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My Fitness Coach

I got the My Fitness Coach game for my wii the other day. Yesterday, actually. It is by a software company called ubisoft or something like that. It is not expensive, about $28. So I figured it was worth going for unseen and unreviewed (it only came out Dec 4).

I have used it twice now. Here is my so-far review:

Initial Adjustments: You can choose the location (exercise room), the music, and your fitness goals, both in general and on a daily basis. You can earn more rooms to choose from (there is only one to start) and more music. You can choose when you will work out and for how long.

Fitness testing: The testing is pretty elementary and depends on your being honest. You do an activity and then report on your results. For example, you report how many heart beats you count in 10 seconds. You count the number of sit-ups and push-ups you do. There are only a few fitness tests and you can not substitute something different for any of them; but you can skip one if you like.

Variety: The advertising says the program offers over 450 different exercises. But it doesn't actually give you any choices beyond what your fitness level is perceived to be and what your goals are. Your coach chooses the exercises and you follow along. Obviously, the higher your fitness level the more variety you will likely experience. A nice feature is that as each new exercise is coming up you can see it slide into place, so you can be prepared for it.

Adjustment to you: There is no way to factor in any physical disability. I could not note that my knees are bad, for example, and therefore opt out of exercises that require much knee use. During a typical workout, though, the coach occasionally stops to ask how it's going. You can choose from three options, indicating it's a breeze, it's tough, or you can't keep up. Based on what you answer she will adjust the workout the next time. I chose the last option again and again, hoping there might be some change to the exercises. I discovered that I was given more breaks. Actually, that's okay. I can live with it.

My basic take on the program is that it can be useful for a person with no significant physical drawbacks, other than simple lack of strength or endurance. I suspect it can be fun for a person who wants to go all out, pushing her limits, because the program adjusts to what you tell it about how you are doing.

I feel I can use it too, mainly because I am okay with adjusting the motions to fit my body and my limitations. Because I have only used it twice, I do not know how long it will be before it suggests that I do fitness testing again.

I like how it can adjust daily. I can choose to focus on upper body strength one day and I can stop to do a tutorial in the middle of the workout if I do not know how the exercise is done. This sort of feature is much better than a straight video or DVD program. The next day I can go for lower body (I doubt I will ever do that, frankly, but maybe if I feel like modifying, modifying, modifying). If I am feeling extra strong I can work out for a longer period.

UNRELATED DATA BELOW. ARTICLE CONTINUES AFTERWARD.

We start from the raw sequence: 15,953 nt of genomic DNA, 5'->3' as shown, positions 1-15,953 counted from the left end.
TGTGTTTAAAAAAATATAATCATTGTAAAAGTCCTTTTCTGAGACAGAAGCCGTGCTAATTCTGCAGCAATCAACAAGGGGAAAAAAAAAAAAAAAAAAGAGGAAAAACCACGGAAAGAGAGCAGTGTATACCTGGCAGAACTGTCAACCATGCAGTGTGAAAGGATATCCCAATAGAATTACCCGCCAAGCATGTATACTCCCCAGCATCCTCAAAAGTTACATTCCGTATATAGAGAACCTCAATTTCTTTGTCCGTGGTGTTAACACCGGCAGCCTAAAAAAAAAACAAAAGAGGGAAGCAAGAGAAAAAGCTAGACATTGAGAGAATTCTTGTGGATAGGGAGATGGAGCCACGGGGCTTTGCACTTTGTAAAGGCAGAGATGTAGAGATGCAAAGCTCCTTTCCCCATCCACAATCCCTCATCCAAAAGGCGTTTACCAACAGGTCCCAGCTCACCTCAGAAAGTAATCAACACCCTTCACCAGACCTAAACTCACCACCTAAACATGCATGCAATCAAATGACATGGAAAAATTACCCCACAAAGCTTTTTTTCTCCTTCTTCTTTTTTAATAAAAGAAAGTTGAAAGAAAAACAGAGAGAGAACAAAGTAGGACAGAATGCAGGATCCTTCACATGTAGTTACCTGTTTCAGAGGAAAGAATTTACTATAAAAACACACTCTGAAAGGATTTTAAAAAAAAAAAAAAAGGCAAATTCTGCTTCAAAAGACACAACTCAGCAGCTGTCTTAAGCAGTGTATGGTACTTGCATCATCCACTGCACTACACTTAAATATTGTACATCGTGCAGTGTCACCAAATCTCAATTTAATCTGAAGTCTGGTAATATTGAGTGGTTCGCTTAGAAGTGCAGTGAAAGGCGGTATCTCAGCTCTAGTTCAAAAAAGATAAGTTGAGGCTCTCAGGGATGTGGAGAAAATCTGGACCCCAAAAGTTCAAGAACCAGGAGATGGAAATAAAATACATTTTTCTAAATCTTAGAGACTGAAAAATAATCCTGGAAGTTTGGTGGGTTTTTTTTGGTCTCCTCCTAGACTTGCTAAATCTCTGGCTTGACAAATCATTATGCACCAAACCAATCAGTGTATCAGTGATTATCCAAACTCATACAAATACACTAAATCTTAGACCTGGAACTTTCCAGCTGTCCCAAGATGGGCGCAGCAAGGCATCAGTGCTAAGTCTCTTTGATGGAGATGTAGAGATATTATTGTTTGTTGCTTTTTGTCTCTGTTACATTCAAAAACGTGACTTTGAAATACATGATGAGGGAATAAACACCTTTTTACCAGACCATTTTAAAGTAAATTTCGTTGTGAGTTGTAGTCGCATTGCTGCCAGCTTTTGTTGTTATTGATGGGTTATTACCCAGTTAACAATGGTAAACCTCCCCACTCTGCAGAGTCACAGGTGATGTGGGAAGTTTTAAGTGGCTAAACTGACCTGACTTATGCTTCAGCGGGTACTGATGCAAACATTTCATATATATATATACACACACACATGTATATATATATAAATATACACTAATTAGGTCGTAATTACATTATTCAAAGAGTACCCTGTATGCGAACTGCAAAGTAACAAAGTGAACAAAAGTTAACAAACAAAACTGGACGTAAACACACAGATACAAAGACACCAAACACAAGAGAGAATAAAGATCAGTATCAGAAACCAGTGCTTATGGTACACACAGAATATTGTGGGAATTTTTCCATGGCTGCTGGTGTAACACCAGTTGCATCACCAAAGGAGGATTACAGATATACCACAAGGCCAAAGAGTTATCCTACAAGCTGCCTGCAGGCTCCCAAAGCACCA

It would be improved if it could be coordinated with your body or heartrate directly - so your heartrate can be monitored on the screen, like with an exercycle, for example, and if there were adjustments to the exercises themselves that you could ask for, based on physical disabilities. Another option would be to choose preferential exercises - that way I could avoid those that I simply cannot do. For the price, though, I am certainly not complaining.



( 5 comments — Leave a comment )
Dec. 13th, 2008 04:40 am (UTC)
That is pretty cool! Of course, I've never done exercise videos, and I wouldn't know a wii if it came up and...well, you know.

Interesting review, though. After a while, you might look into training programs for the wii that include p.t. that addresses the special needs for someone with knee issues. Also, look into Glucosamine/Chondroitin for joints. Costco always seems to have it. Also, consider adding collagen to your supplements, because that's definitely good for the joints (as well as hair, skin & nails).

Anyway, good luck with the fitness trainer.

Edited at 2008-12-13 04:41 am (UTC)
Dec. 13th, 2008 05:36 am (UTC)
I do think there is a huge market for specialized physical therapy with the wii. It's a natural, really.

I take vegan glucosamine (made from corn, not shellfish). I don't take chondroitin because it is not vegan. I do think the glucosamine has helped my knees but it's a progressive disease and it is indeed a bit difficult to stay ahead.
Dec. 13th, 2008 07:45 am (UTC)
I'm glad you take the glucosamine. There's a nutritionist on the radio--Rob Marshall--who promotes "live-source" formulas, and InViteHealth has expanded their range of vegatarian supplements.

I don't know if Inflammune (InViteHealth) is vegetarian, but it works well against inflammation of joints, sinuses, etc. I swear by the stuff, but not everyone gets the same benefit from it.
Dec. 13th, 2008 03:22 pm (UTC)
I will look at that and see if it is vegan. Right now I am using a formula that includes MSM and something else and I am happy with it, but I have to take it three times a day, and I forget! Two is easier.
Dec. 13th, 2008 03:25 pm (UTC)
It uses mussels from New Zealand. Ah well. Mainly, it's the omegas of course, and I do try to get the veg versions into my body.
( 5 comments — Leave a comment )


Judith Lautner
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